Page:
One of the boats is a garden planter now. A couple more sit in a storage unit near Elitch Gardens. The remaining handful of punts — think gondolas like in Venice — were given away as gifts, their fate today unknown.
It’s been 13 years since the last punt plied Denver’s Cherry Creek. But the legacy of Venice on the Creek, the eccentric tourist attraction that once sent visitors on rides through the only boat locks in Colorado, lives on in how Denver thinks of the neighborhood around one of its primary waterways — and launched at least one political career.
“It captured people’s imaginations,” said Jolon Clark, a Denver city council member whose first job was a “punter” for Venice on the Creek in the 1990s, and said his experience led him down a path toward public service. “It was a magical thing that got people to dream about where Denver was going.”
Venice on the Creek launched in 1996, when downtown Denver was still finding its identity, said Jeff Shoemaker, the head of the Greenway Foundation, a nonprofit focused on revitalizing Denver-area waterways.
“It was one of the most delightful, challenging, goofy things we’ve ever done,” Shoemaker said. “Back then, the banks of Cherry Creek were asphalt and vacant lots. It was pretty forgotten. We wanted to prove it could be something beautiful.”
Founded by Shoemaker’s father, Joe Shoemaker, in 1974, the Greenway Foundation has led efforts to build miles of trails and dozens of parks along Cherry Creek and the South Platte River, and hosts environmentally focused summer camps for schoolchildren.
In 1996, the Greenway Foundation built a series of five dams and locks that would allow boats to float less than a mile from Larimer Street to Confluence Park on the South Platte.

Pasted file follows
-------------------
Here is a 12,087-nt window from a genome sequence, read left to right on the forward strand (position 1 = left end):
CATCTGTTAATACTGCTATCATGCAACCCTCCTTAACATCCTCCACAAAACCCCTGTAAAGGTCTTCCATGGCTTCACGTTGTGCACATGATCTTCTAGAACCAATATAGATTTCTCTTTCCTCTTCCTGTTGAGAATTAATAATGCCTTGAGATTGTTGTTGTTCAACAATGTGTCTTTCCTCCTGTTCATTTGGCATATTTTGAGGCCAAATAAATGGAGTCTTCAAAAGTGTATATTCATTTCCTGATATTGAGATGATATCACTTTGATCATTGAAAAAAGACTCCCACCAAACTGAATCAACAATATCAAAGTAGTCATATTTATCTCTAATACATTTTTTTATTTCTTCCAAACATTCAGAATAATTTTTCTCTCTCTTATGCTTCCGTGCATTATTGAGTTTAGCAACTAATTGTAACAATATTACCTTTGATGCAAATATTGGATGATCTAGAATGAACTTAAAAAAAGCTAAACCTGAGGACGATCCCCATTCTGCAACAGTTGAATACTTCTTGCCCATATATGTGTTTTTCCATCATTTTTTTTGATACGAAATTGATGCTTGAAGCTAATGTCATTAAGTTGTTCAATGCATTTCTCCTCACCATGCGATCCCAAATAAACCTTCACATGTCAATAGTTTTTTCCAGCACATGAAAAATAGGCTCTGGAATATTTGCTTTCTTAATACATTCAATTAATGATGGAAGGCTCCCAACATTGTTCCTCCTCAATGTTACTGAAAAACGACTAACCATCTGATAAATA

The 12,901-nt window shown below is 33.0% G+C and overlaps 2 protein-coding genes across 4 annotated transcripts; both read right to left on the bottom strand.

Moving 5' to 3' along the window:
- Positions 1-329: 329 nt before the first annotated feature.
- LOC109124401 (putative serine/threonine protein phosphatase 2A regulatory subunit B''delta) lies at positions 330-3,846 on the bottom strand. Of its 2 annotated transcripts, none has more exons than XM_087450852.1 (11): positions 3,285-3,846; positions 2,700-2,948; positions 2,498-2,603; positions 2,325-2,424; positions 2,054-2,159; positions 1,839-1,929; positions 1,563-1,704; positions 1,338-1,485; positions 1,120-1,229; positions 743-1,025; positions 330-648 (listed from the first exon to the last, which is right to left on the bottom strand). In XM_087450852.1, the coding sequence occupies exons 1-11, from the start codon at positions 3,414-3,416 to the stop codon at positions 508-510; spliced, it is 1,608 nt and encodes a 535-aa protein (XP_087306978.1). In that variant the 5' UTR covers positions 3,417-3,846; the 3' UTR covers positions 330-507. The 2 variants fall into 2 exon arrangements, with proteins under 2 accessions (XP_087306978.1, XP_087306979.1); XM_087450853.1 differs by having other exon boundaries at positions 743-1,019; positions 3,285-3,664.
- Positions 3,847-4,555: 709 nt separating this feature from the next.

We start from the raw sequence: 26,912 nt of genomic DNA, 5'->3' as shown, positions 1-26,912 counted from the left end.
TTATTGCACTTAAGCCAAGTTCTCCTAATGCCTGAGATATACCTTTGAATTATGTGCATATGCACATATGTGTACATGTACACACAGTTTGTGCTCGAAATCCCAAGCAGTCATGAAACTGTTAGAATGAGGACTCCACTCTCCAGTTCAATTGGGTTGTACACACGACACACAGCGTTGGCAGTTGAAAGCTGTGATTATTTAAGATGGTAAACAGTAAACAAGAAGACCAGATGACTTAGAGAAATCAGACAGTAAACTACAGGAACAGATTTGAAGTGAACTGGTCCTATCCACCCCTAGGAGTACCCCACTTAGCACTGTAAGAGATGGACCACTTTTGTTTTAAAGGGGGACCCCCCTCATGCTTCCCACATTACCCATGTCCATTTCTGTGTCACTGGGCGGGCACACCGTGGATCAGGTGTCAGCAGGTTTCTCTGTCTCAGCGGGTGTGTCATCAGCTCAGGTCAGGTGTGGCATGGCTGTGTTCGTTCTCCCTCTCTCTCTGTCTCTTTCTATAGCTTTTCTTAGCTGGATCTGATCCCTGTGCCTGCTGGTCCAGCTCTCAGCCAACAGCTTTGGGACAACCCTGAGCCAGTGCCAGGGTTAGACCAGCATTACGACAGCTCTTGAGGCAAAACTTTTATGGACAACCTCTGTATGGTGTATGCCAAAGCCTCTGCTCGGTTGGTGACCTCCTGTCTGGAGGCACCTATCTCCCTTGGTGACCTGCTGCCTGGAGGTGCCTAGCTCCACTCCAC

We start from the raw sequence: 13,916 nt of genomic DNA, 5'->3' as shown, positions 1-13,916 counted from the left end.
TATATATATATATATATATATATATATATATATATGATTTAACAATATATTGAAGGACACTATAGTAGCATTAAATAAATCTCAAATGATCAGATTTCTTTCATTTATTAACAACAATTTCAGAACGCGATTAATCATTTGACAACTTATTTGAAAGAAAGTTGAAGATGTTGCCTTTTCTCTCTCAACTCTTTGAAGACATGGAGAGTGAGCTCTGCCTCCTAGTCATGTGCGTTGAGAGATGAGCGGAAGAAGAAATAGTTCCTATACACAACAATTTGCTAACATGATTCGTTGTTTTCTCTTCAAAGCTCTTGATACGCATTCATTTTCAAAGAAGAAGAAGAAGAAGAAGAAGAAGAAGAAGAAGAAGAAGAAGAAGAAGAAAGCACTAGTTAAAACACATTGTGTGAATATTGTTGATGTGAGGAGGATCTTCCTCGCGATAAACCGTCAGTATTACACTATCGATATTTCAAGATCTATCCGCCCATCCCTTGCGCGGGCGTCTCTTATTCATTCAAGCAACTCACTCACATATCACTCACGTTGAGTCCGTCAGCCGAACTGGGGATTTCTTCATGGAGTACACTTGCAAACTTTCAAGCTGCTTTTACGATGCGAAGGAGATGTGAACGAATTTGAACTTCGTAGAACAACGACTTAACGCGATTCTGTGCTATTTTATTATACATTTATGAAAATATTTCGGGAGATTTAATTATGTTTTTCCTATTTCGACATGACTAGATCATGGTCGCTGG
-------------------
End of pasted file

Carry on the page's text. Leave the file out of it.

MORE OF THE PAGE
The foundation spent $50,000 on five “punts” — 23-foot wooden boats that could carry a half-dozen passengers plus a “punter,” a pilot who guided the boats with a long wooden pole. The punts were built by British craftsman Cliff Ansel, who also made boats that floated down the River Cam in Cambridge, England.
Funding came from $1.5 million in grants from the City of Denver, the Urban Drainage and Flood Control District, and the Gates Family and Boettcher foundations among others. The project required the blessing of the Army Corps of Engineers, FEMA and Denver Mayor Wellington Webb.
The first season was slow, with just 3,000 passengers in three months of operation. But by 1997, the idea was starting to hold water.
That’s the year Clark, then a student at South High School, came on board.
“My high school sweetheart told me I should apply, and I was sure she meant Cherry Creek Reservoir — how could there be boats on Cherry Creek?” Clark said. “But it was the coolest, funkiest thing ever. I gave boat rides to honeymooners from Germany. A guy proposed to his girlfriend on my boat.”